Schrader: Genoa has twins in other states

Published: Tuesday, July 30, 2013 5:30 a.m.CDT
Caption
Barry Schrader – editorial@daily-chronicle.com A sign marking the boundary of Genoa, Nev. There are several cities named "Genoa" in the United States, but DeKalb County's Genoa has the largest population.

Note to Readers: This column will increase in frequency to run every other Tuesday.

Genoa Mayor Mark Vicary is so busy finishing the last two classes toward his master’s degree he must have a hard time staying awake at City Council meetings. I had recently been to a town called Genoa just over the Sierras in Nevada and wanted to tell him all about it. He explained how he has been burning the midnight oil to complete his coursework, all the time handling a new job in the airline industry, where he received a recent promotion.

So I kept my phone call short, but mailed him a packet of Genoa, Nev., literature. We went there last month with my wife Kay’s Sycamore High classmate Joyce (Van Ostrand) Wensman who lives nearby in Gardnerville. She wanted us to witness the annual re-enactment of the Pony Express mail run from St. Joseph, Mo. to Sacramento, Calif., which dates back to 1860 before trains and planes could carry the mail faster.

The route covered almost 2,000 miles and usually could be ridden in less than 10 days. But the mostly teenage riders faced harrowing obstacles including blizzards, Indian attacks, robbers and steep trails that sometimes crippled their mounts. This method of delivering the U.S. Mail only lasted 19 months, but has become one of the legends of the wild west.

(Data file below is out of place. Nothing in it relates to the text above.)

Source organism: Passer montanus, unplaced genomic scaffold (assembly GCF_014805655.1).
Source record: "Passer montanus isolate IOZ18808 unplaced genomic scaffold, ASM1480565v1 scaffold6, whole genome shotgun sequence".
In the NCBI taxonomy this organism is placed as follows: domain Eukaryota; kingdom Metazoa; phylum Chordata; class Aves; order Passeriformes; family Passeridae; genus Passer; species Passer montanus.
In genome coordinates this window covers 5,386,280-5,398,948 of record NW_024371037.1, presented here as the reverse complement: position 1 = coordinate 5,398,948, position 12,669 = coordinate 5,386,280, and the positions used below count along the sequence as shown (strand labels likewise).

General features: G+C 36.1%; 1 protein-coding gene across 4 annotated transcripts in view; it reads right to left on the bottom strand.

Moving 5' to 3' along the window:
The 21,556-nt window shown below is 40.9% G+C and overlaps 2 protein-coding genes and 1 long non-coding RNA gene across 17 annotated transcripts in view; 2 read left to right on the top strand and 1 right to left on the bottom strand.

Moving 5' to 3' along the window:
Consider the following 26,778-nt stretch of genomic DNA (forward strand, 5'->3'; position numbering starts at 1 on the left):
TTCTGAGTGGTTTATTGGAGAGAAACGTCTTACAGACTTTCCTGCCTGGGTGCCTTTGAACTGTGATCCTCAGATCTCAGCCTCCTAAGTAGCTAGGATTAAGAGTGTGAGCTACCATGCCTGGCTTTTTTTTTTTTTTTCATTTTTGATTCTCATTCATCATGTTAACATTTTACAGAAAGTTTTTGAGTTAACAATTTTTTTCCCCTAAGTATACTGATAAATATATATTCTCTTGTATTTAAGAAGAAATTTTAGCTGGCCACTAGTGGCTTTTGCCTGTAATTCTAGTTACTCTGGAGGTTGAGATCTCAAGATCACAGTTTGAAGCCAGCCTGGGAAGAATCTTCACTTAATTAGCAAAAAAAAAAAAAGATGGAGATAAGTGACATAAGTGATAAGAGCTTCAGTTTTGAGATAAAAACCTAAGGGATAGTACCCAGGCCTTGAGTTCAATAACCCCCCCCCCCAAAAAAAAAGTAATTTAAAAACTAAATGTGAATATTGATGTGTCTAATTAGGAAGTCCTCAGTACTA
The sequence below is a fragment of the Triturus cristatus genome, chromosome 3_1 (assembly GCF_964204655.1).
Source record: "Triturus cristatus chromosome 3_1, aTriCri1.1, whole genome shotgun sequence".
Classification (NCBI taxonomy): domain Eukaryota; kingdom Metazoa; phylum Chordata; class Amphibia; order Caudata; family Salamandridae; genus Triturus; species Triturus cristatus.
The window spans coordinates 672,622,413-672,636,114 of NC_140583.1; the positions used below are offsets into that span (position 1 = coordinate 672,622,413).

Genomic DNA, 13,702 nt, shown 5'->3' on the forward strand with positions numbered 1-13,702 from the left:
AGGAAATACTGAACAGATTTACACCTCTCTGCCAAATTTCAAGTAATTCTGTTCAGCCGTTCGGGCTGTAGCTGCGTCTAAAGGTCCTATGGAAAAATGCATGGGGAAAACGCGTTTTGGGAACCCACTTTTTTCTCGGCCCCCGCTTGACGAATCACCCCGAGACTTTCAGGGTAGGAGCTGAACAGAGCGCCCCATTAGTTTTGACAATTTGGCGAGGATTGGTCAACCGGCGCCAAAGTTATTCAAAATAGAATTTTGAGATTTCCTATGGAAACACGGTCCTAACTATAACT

It was a thrill to see the rider trotting into Genoa at 7 a.m., passing saddlebags full of mail and watching the next rider with a fresh horse gallop away. In the back of my mind I could see a similar scenario back here in Genoa, Ill., when the Pacific Hotel (now a credit union at 501 W. Main St.) was a stopover on the Chicago-Galena Trail for stagecoaches and riders in the late 1800s.

I can just picture a team of sweaty horses pulling the Wells Fargo stage up in front of the hotel as the mail pouch was dropped off and passengers alighted for a drink, a meal, or overnight stay. We get to see that stagecoach pulled by a team of similar horses on Main Street each Genoa Pioneer Day, this year Aug. 25.

During our visit to this other Genoa, it dawned on me there must be more towns with the same name across the country. So I did some online research and found at least four. There is Genoa, Neb., with a population of 2,005, north of Kearney and Lincoln. It was first settled by Mormons who dropped off a wagon train heading out west in 1846.This has a similar history to Genoa, Nev., which was settled by Mormons in 1851 who called it Mormon Station, then in 1855 was renamed Genoa, after the birthplace of Christopher Columbus. The population of the Nevada town has dwindled to 221 people, though.

Oldest of all Genoas (outside of Italy) is in New York. That town was first named Milton in 1789, then changed to Genoa in 1808. The population is about 1,900 today. It is where Thomas Madison, founder of Genoa in Illinois, first lived.

Vicary can proudly boast he has the most thriving Genoa in the country, with a population of 5,200 and the expected arrival of an Amtrak station within the next couple of years. He did say he would enjoy making contact with the mayors or town leaders in those other namesake communities, so maybe after he gets that master’s degree, he will have the chance.

• Barry Schrader can be reached via email at barry815@sbcglobal.net or at P.O. Box 851, DeKalb, IL. 60115. His column will now appear every other Tuesday on this page.

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